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Winter tires are best when you’re driving through snow, or in temperatures below 7 degrees Celsius. (Photos.com)
Winter tires are best when you’re driving through snow, or in temperatures below 7 degrees Celsius. (Photos.com)

Driving Concerns

Can I use winter tires all year to save money? Add to ...

My mom drives keeps her winter tires on all year. She says if they work in the winter, they should work fine all year. Can you tell her she’s wrong? Since she doesn’t want to change tires, I think she should just keep all seasons on all year. I worry that she’s ruined her winter tires by using them in the summer and that she’ll slide through intersections now that it’s freezing again. Should I be worried?

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– Shawn, Saskatoon

Our summers are short in Canada, but not that short.

If you keep winter tires on 12 months a year, you’ll not only have to replace them sooner, but you could be risking your car’s ability to stop in the spring, summer and fall, experts say.

“What makes them grip so well in winter is their formulated trade compound which stays soft in the cold,” says Gene Petersen, tire program leader at Consumer Reports magazine. “Normally you should get 2-3 seasons out of winter tires – but if you use them all year long, winter tires generally don’t handle as well as all-season tires and wear out faster.”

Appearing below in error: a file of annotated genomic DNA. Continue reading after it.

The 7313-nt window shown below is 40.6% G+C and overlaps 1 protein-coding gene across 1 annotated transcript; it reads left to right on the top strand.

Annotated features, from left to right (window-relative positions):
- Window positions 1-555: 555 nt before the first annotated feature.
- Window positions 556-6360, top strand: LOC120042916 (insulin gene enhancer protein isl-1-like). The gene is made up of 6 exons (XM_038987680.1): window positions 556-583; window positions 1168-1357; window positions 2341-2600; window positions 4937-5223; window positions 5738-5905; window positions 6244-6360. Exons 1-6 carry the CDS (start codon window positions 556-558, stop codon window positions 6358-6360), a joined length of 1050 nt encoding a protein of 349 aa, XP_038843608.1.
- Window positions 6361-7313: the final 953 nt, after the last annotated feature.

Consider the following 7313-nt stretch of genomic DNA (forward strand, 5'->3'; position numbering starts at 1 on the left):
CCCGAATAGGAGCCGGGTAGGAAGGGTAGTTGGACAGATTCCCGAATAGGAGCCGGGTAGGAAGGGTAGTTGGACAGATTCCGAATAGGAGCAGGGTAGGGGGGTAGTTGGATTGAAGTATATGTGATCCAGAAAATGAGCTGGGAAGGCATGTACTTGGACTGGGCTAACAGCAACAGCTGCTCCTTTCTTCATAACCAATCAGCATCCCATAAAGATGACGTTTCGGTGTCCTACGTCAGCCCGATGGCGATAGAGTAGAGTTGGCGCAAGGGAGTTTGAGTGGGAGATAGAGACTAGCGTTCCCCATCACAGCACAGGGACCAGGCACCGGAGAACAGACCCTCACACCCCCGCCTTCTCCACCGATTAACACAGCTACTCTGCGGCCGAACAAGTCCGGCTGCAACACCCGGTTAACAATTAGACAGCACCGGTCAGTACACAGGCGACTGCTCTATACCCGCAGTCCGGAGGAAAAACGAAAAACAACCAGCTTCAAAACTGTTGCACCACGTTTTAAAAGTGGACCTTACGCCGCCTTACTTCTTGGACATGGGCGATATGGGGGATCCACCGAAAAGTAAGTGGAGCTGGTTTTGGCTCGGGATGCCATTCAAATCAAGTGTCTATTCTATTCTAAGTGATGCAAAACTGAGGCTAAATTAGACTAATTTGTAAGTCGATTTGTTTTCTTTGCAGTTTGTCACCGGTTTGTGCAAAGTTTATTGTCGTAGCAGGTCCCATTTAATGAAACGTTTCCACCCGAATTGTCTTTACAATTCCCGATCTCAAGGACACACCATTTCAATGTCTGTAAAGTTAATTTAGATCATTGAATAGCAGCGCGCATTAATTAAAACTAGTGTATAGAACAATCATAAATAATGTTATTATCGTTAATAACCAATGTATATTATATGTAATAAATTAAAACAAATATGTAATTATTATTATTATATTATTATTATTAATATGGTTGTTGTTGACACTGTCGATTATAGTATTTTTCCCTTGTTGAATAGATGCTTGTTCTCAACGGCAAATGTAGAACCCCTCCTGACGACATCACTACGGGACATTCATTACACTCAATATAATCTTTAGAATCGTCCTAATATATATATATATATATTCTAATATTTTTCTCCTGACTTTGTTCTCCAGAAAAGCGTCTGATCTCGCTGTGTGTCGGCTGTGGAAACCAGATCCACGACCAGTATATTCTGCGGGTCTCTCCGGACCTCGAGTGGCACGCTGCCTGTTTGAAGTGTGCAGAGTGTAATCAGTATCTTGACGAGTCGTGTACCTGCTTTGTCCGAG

Whether or not your mom’s winter tires are safe for this winter will depend on how much tread depth they have left – but Consumer Reports say their tests show winter tires are potentially worse at stopping on dry and wet summer roads.

In the magazine’s comparison tests of 2012 tires on a Chevy Cruze, it took winter tires about 24 feet (7 metres) further, on average, to stop compared to all-season tires when travelling at 60 mph (96.5 km/h) on a dry track in normal temperatures.

During the same test on a track sprayed with a thin layer of water, winter tires took about 31 feet further to stop.

“That’s one and a half, two car lengths longer,” Petersen said. “That could be the difference between avoiding an accident or not.”

When braking on ice from 10 mph (16 km/h), winter tires stopped at least 7 feet (2 metres) shorter, on average, than all-season tires. The best winter tire stopped about 15 feet (4.5 metres) shorter than the average all-season tire.

Winter tires were also better at accelerating through snow – they measured the distance it took the test car to accelerate from 5-20 mph (16-32 km/h) on moderately packed snow, like what you’d get on a well-travelled winter road.

“Winter tires took an average of 19 feet (6 metres) less than all-season tires, so in other words the average of all winter tires was about 80 feet and it took all-season tires 99 feet” Petersen said. “So winter tires don’t only get you out of snow, they can get you going faster.”